Cyprus Information Guide


Cyprus - West and East meet on the sunny island of Cyprus. Enjoy a long meze lunch at an open-air cafe, discover the relics of an ancient culture or relax on one of the many beaches. English is widely spoken here on Aphrodite's island.

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  Article: North or South? Choosing Where to Live in Cyprus
  Article: The Latest on the Financial Situation in Cyprus


  Where Do Expats Choose To Live In Cyprus? An Overview Of Popular Locations

Articles - Cyprus

The Mediterranean island of Cyprus is blessed with abundant sunshine all year round. Its varied topography includes sandy beaches, cliffs, bays, forests and volcanic hills that serve as ideal locations for different types of activities. Cyprus is also known for its warmth and respect for foreign cultures, something that makes expats feel right at home. Another huge bonus of living here is the high standard of living, which is comparable to European standards. Here are some of the most popular locations in this ‘island in the sun’.   more ...

  Why Moving To Cyprus Will (Probably) Make You Happier

Articles - Cyprus

The Mediterranean lifestyle and pleasant climate makes Cyprus the ideal destination for those who want to strike the right balance between work and leisure. The island country also retains its historic heritage and has many archaeological sites, ruins and museums. The people of Cyprus are as warm as the 340 days of sunshine the country receives and foreigners are treated with great hospitality. Here are some of the reasons why moving to Cyprus may just make you happier.   more ...

  North or South? Choosing Where to Live in Cyprus

A street in Limassol, Cyprus
Articles - Cyprus

Those who have a certain impression of Cyprus, without having gone there or encountered any Cypriot natives in their home country, might be forgiven for having a partial or incomplete mental image. Most of the news coverage, after all, seems to come from the southern portion of the island, providing a uniform view of the national culture that very much ignores the dual Greek / Turkish nature of Cyprus. To be fair, a full 77% of the island's population is Greek Cypriot, compared to only 18% Turkish Cypriot, and the division of the land mass is also somewhat skewed in favor of the Greek side - the northern side covers 3,355 km2 of Cyprus' total 9,251 km2.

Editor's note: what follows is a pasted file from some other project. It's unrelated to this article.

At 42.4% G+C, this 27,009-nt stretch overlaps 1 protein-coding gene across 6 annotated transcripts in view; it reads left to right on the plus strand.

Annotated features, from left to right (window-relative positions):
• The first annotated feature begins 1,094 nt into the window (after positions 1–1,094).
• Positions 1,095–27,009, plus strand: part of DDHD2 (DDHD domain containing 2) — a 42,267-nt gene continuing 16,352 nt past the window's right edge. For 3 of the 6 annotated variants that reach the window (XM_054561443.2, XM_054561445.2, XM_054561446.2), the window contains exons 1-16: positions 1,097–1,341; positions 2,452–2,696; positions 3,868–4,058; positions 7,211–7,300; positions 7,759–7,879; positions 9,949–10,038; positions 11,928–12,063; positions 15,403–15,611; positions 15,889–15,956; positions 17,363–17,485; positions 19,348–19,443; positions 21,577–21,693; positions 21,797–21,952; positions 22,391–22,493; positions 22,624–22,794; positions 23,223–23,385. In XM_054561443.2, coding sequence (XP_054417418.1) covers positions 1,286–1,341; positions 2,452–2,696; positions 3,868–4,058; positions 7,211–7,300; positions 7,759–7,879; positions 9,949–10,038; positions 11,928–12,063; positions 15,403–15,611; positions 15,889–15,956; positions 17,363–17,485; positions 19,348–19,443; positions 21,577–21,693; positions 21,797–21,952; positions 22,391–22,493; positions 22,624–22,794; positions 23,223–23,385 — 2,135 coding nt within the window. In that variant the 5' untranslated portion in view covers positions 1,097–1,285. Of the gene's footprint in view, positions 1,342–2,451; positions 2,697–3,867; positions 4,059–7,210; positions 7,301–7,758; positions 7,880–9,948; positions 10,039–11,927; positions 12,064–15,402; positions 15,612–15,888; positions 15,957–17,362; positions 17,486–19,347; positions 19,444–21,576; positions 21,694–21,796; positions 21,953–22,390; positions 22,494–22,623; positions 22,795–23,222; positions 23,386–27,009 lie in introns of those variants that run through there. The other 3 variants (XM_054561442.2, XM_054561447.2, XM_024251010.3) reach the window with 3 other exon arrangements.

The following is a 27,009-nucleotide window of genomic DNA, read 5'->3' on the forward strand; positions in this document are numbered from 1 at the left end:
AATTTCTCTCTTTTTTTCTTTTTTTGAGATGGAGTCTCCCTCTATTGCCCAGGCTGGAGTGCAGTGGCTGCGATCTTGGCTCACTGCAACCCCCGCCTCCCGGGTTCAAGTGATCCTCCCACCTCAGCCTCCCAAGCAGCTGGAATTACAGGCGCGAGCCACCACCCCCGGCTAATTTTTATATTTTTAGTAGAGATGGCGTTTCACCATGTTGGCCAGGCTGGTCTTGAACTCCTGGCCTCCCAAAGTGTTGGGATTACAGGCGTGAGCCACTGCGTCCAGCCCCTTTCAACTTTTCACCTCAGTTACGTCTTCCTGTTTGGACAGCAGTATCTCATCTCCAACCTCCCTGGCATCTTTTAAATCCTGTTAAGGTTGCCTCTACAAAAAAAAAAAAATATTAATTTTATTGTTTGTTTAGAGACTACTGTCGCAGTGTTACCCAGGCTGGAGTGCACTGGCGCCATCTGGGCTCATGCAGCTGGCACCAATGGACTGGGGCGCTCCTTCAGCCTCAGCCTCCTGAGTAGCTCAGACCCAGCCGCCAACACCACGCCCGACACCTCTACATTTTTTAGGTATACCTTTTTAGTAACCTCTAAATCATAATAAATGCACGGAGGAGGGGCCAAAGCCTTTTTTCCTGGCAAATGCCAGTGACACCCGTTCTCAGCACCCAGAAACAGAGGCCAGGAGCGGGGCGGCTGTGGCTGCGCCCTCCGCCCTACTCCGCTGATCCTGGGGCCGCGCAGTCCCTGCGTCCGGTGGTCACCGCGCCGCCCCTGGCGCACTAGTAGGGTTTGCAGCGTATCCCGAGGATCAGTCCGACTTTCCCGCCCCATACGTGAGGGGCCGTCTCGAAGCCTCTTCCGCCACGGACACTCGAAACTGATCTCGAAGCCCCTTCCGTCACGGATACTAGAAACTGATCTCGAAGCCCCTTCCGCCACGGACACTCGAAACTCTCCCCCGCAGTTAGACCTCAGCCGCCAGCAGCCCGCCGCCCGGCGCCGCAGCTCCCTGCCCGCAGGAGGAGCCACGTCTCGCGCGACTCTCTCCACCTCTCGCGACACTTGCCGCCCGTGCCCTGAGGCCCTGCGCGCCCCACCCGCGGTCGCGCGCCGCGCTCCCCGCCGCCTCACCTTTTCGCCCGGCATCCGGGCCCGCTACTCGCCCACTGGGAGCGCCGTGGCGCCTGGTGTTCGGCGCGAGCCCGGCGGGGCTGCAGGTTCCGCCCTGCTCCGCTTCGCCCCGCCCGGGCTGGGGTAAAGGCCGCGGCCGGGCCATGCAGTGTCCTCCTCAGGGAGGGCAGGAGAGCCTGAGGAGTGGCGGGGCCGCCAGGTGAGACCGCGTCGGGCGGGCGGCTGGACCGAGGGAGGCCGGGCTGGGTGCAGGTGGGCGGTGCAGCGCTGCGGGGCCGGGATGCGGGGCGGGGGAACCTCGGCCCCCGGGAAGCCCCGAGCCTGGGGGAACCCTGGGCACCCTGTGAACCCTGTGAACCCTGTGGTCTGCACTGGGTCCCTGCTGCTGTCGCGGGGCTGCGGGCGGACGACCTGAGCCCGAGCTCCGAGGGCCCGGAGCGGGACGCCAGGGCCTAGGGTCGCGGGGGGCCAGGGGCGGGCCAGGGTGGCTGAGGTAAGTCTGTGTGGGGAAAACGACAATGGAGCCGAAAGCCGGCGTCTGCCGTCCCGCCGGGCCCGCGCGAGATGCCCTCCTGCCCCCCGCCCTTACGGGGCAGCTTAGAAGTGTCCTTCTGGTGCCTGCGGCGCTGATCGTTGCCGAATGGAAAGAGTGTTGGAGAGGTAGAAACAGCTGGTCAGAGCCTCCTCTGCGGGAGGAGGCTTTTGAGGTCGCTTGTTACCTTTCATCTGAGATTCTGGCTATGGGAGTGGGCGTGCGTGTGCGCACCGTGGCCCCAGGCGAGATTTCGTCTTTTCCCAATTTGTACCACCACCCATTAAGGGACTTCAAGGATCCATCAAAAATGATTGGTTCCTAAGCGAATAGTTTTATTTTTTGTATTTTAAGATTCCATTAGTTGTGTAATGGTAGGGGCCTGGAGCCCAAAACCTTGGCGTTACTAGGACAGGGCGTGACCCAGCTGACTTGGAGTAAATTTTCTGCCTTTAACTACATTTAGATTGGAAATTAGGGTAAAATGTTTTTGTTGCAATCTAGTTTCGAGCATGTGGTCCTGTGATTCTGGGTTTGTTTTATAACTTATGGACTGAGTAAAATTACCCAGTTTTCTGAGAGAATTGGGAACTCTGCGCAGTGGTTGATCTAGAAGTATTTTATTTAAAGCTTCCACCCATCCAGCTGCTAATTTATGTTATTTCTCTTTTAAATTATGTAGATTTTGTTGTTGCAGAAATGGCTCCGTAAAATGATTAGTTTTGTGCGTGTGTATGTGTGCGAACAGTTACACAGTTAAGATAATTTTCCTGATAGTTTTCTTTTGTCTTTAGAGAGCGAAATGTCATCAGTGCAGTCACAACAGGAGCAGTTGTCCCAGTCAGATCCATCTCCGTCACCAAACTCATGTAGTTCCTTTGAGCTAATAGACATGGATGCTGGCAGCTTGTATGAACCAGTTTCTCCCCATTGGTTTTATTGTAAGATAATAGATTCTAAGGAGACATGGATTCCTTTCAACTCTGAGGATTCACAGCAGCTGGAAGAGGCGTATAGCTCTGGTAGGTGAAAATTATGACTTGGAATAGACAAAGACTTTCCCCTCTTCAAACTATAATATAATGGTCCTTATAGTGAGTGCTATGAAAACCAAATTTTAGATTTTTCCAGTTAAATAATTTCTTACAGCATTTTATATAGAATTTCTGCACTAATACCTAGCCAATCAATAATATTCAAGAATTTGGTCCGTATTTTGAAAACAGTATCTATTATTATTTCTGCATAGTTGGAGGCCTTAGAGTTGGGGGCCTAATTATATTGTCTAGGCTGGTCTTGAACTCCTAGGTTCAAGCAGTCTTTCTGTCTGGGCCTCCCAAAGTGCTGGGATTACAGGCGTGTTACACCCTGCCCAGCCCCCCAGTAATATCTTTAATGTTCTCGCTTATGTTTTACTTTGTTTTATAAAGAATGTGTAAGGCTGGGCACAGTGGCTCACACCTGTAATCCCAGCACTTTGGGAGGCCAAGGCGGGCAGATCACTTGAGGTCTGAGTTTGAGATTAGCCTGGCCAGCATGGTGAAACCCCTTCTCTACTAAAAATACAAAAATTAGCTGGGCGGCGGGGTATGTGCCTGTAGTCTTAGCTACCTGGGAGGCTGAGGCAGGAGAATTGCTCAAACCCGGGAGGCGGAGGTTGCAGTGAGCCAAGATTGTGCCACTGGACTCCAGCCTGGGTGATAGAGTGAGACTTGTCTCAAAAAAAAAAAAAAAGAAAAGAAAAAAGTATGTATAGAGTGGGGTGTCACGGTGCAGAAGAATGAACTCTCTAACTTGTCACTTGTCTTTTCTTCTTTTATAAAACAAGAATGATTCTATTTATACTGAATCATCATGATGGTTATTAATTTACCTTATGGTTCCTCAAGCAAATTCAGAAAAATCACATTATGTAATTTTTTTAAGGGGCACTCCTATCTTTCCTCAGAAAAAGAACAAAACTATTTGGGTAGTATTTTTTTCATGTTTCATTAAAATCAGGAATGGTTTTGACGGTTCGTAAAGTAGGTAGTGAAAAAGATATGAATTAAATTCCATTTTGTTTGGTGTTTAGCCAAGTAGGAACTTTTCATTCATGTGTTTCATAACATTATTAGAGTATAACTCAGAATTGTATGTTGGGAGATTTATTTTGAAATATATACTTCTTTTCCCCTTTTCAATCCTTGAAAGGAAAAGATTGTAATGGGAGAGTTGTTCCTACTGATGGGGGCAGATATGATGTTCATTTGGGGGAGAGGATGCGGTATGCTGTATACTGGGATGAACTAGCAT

The Turkish portion of the country unilaterally declared independence after the 1974 conflict, being known as the Turkish Republic of North Cyprus despite the lack of international recognition for statehood. The duality of Greek and Turkish influence upon Cyrpus' national character has certainly not always been harmonious, and in fact the violence of the 1970s that resulted in the island's partition is a topic best avoided - to the extent that it is possible - while traveling there.   more ...

  The Latest on the Financial Situation in Cyprus

Articles - Cyprus

When we last checked in on the financial situation in Cyprus some weeks ago, the situation was one that could charitably be called "interesting" (and, to be sure, many would use harsher terms.) From the Cypriot-on-the-street to president Nicos Anastasiades, seemingly everyone in the country was operating at a high level of tension and indignation. Video of street demonstrations or of heavily guarded shipping convoys gave the impression of a nation teetering on the brink.

After being warned that a national default would result in Cyprus being removed from the Eurozone, Cyprus was eventually granted an emergency €10 billion loan to refinance its massive debt (an official Eurogroup statement slyly mentioned that it would "welcome" International Monetary Fund assistance in this matter.) One of the conditions of this was that Laiki Bank / Popular Bank of Cyprus would be closed.   more ...

  Why Weather Forecasting Stops in Cyprus During the Summer

Articles - Cyprus

As determined by the Köppen climate classification system, Cyprus is a subtropical, semi-arid climate, a designation it shares with much of Australia, South Africa, Spain and the main island of Japan (Honshuu.) For those unfamiliar with the term, this denotes weather features such as a wet season during the winter, during which period temperatures rarely sink beneath 6-13°C. Subtropical regions can vary in both their level of vegetation and their temperatures from one 'regime' to the next - the savanna regimes of the sub-tropics, for example, have their wet season in the summer rather than the winter. What being in a Mediterranean subtropical regime means for Cyprus, though, is a highly predictable pattern of weather events, which you may notice makes the locals fairly indifferent to things such as weather forecasts when the summer rolls around.

The population center of Nicosia provides as good an example as any of what Cypriot citizens deal with weather-wise: mean temperatures during the summer months of June-August are virtually always hot and sunny, with daily high temperatures typically ranging from 34-37°C. Such temperatures, for the initiated, will make it clear why the similar Mediterranean climate of Spain invented the mid-day siesta to avoid working during peak heat hours (as well as the month-long holiday period in July or August.)   more ...


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